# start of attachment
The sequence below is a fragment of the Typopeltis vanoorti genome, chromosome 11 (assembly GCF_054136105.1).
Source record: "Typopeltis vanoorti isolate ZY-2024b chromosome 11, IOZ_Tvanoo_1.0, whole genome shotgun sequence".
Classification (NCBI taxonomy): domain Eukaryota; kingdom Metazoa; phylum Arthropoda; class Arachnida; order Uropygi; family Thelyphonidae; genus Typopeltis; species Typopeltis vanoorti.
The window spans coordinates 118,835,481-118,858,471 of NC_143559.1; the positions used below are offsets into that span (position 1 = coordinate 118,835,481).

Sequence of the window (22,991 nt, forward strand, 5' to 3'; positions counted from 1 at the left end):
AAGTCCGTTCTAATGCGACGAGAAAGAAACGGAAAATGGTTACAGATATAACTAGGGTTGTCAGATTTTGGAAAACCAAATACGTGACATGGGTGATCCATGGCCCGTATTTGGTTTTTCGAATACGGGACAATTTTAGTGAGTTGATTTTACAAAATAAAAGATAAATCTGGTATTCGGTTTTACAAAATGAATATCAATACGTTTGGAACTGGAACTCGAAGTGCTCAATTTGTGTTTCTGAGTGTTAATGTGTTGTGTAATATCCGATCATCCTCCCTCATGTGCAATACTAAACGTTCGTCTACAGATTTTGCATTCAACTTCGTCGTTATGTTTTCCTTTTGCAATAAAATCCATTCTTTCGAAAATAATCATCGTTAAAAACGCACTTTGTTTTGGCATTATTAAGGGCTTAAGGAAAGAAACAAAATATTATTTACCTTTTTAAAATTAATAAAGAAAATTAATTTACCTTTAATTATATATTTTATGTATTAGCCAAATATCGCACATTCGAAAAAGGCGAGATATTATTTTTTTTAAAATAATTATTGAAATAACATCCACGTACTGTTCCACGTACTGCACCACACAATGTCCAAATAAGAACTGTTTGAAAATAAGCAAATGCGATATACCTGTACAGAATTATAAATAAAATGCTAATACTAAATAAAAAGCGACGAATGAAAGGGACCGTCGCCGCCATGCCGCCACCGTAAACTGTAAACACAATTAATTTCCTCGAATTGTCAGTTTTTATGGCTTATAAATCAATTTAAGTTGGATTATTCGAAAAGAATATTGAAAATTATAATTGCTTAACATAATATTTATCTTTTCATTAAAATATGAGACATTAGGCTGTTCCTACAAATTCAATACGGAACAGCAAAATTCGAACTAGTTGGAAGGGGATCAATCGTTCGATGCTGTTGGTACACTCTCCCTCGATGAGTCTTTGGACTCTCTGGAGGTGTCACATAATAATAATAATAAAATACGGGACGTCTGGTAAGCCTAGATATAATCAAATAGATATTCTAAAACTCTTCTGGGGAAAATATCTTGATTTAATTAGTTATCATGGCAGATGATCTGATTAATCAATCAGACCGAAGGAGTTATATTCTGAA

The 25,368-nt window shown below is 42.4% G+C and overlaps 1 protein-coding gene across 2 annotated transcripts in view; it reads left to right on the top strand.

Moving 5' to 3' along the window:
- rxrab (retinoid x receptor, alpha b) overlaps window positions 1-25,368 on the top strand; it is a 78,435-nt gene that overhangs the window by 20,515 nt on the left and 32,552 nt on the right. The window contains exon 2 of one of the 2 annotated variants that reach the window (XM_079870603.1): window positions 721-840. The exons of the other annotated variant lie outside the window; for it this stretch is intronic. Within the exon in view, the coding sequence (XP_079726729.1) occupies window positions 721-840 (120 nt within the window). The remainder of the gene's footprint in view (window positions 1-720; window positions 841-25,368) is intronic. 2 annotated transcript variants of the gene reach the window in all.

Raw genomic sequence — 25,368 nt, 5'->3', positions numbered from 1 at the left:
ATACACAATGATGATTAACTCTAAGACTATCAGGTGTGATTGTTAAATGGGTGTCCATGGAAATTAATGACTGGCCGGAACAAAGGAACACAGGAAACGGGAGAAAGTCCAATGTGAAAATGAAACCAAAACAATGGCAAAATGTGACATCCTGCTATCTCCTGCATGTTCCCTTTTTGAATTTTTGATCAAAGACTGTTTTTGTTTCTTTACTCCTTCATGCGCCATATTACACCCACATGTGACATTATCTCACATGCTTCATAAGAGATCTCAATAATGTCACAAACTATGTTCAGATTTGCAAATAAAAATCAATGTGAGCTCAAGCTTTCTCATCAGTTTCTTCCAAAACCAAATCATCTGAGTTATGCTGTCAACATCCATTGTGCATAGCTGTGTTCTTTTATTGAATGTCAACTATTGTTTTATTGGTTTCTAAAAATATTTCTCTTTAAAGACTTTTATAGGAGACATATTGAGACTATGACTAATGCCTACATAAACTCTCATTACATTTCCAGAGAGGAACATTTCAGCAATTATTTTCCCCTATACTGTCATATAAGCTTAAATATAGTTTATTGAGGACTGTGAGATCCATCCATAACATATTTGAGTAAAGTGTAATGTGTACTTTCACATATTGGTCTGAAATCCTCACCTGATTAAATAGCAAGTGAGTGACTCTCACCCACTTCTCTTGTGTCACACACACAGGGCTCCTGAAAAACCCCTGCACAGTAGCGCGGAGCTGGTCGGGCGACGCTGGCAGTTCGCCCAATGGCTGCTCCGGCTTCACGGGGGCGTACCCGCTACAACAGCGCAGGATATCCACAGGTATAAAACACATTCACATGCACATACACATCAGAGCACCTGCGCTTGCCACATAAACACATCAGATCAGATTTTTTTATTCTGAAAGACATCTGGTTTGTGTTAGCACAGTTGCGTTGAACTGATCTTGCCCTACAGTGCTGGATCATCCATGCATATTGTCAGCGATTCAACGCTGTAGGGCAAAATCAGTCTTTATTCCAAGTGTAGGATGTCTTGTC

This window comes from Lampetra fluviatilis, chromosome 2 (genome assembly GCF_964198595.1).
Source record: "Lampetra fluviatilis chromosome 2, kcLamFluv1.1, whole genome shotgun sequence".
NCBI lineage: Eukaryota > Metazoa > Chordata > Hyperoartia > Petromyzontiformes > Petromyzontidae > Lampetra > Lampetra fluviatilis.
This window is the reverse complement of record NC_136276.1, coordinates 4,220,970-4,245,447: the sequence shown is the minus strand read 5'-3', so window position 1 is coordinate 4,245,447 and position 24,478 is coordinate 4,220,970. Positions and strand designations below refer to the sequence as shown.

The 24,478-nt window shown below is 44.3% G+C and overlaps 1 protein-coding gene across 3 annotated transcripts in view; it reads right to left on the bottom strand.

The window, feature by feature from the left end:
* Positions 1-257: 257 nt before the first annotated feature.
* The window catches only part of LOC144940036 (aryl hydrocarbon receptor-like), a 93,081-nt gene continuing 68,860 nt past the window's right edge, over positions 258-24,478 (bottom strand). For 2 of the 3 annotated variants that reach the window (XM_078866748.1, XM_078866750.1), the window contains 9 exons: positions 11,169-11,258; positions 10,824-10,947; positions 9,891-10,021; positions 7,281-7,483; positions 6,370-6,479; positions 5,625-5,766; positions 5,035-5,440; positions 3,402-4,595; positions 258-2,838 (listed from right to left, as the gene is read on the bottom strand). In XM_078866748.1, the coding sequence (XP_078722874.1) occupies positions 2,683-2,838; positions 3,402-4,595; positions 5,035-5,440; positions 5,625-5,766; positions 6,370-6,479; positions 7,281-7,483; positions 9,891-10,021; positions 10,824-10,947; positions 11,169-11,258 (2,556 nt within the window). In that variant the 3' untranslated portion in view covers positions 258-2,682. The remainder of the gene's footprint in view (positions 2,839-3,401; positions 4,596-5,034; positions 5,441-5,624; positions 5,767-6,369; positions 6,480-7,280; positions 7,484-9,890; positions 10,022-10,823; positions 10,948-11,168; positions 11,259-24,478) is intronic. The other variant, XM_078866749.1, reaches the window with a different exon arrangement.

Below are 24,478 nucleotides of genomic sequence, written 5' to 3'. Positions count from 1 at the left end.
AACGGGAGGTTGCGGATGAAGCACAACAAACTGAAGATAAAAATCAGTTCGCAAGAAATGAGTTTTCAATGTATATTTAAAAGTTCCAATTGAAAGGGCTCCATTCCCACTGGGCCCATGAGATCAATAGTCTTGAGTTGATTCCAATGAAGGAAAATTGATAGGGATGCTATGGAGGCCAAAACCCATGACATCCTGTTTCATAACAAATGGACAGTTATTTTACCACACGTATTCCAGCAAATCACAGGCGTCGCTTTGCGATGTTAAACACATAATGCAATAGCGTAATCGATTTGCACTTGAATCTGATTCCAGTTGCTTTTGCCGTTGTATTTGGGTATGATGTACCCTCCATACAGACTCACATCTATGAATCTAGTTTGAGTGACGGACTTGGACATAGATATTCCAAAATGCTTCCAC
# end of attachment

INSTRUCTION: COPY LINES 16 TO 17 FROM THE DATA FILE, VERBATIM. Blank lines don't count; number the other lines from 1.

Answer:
The 24,478-nt window shown below is 44.3% G+C and overlaps 1 protein-coding gene across 3 annotated transcripts in view; it reads right to left on the bottom strand.

The window, feature by feature from the left end: